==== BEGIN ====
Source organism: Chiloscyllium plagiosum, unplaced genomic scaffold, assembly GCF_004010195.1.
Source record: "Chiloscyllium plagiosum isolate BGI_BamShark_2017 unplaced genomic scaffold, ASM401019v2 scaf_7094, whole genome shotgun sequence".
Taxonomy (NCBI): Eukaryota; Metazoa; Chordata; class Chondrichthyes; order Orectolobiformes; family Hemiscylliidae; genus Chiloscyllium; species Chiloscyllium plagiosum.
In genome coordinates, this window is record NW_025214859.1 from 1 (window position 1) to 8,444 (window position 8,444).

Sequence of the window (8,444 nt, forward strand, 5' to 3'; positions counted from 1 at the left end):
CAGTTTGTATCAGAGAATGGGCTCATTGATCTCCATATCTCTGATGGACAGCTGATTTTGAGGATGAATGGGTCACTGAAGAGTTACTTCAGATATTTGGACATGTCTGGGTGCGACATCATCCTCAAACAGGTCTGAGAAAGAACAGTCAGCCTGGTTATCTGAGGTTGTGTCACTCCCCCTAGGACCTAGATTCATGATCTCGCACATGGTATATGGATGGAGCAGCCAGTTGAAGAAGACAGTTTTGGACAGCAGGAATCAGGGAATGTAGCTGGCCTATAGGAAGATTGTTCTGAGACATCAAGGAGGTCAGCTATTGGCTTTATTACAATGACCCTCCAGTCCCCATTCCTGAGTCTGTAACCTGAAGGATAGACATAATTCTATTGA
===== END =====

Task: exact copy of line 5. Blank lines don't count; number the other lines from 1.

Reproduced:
Sequence of the window (8,444 nt, forward strand, 5' to 3'; positions counted from 1 at the left end):